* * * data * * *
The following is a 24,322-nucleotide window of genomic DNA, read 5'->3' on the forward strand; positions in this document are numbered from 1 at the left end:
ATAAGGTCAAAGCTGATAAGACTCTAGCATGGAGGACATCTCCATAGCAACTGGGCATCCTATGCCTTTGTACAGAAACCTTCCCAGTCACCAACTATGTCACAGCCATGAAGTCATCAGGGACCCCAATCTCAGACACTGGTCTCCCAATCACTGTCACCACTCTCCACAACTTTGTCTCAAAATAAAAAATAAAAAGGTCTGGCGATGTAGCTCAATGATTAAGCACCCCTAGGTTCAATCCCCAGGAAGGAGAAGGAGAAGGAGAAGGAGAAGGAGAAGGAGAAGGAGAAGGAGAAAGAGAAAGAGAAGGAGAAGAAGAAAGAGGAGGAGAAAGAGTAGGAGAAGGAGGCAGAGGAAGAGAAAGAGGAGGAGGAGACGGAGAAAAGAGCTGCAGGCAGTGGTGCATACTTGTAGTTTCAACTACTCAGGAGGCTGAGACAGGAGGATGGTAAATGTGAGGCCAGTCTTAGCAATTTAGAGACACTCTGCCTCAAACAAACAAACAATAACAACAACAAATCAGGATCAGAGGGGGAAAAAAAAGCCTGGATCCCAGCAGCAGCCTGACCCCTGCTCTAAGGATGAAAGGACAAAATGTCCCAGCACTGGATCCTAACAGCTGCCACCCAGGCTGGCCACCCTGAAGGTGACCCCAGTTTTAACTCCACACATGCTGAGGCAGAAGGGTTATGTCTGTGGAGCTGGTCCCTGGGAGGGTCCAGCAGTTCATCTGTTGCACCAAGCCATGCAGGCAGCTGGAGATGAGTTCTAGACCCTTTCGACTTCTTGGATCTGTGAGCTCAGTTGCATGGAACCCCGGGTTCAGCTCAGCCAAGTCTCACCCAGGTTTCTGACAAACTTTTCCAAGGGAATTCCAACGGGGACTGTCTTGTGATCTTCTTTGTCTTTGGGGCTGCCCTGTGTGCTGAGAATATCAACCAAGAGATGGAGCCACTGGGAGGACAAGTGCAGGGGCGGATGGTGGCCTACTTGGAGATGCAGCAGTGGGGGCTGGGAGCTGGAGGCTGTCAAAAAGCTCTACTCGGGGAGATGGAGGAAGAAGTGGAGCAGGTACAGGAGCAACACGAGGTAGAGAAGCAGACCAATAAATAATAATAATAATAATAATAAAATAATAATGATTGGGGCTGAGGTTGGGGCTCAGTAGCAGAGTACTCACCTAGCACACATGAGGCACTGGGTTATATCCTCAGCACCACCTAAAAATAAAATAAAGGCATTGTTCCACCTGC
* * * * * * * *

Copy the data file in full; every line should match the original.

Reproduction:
The following is a 24,322-nucleotide window of genomic DNA, read 5'->3' on the forward strand; positions in this document are numbered from 1 at the left end:
ATAAGGTCAAAGCTGATAAGACTCTAGCATGGAGGACATCTCCATAGCAACTGGGCATCCTATGCCTTTGTACAGAAACCTTCCCAGTCACCAACTATGTCACAGCCATGAAGTCATCAGGGACCCCAATCTCAGACACTGGTCTCCCAATCACTGTCACCACTCTCCACAACTTTGTCTCAAAATAAAAAATAAAAAGGTCTGGCGATGTAGCTCAATGATTAAGCACCCCTAGGTTCAATCCCCAGGAAGGAGAAGGAGAAGGAGAAGGAGAAGGAGAAGGAGAAGGAGAAGGAGAAAGAGAAAGAGAAGGAGAAGAAGAAAGAGGAGGAGAAAGAGTAGGAGAAGGAGGCAGAGGAAGAGAAAGAGGAGGAGGAGACGGAGAAAAGAGCTGCAGGCAGTGGTGCATACTTGTAGTTTCAACTACTCAGGAGGCTGAGACAGGAGGATGGTAAATGTGAGGCCAGTCTTAGCAATTTAGAGACACTCTGCCTCAAACAAACAAACAATAACAACAACAAATCAGGATCAGAGGGGGAAAAAAAAGCCTGGATCCCAGCAGCAGCCTGACCCCTGCTCTAAGGATGAAAGGACAAAATGTCCCAGCACTGGATCCTAACAGCTGCCACCCAGGCTGGCCACCCTGAAGGTGACCCCAGTTTTAACTCCACACATGCTGAGGCAGAAGGGTTATGTCTGTGGAGCTGGTCCCTGGGAGGGTCCAGCAGTTCATCTGTTGCACCAAGCCATGCAGGCAGCTGGAGATGAGTTCTAGACCCTTTCGACTTCTTGGATCTGTGAGCTCAGTTGCATGGAACCCCGGGTTCAGCTCAGCCAAGTCTCACCCAGGTTTCTGACAAACTTTTCCAAGGGAATTCCAACGGGGACTGTCTTGTGATCTTCTTTGTCTTTGGGGCTGCCCTGTGTGCTGAGAATATCAACCAAGAGATGGAGCCACTGGGAGGACAAGTGCAGGGGCGGATGGTGGCCTACTTGGAGATGCAGCAGTGGGGGCTGGGAGCTGGAGGCTGTCAAAAAGCTCTACTCGGGGAGATGGAGGAAGAAGTGGAGCAGGTACAGGAGCAACACGAGGTAGAGAAGCAGACCAATAAATAATAATAATAATAATAATAAAATAATAATGATTGGGGCTGAGGTTGGGGCTCAGTAGCAGAGTACTCACCTAGCACACATGAGGCACTGGGTTATATCCTCAGCACCACCTAAAAATAAAATAAAGGCATTGTTCCACCTGC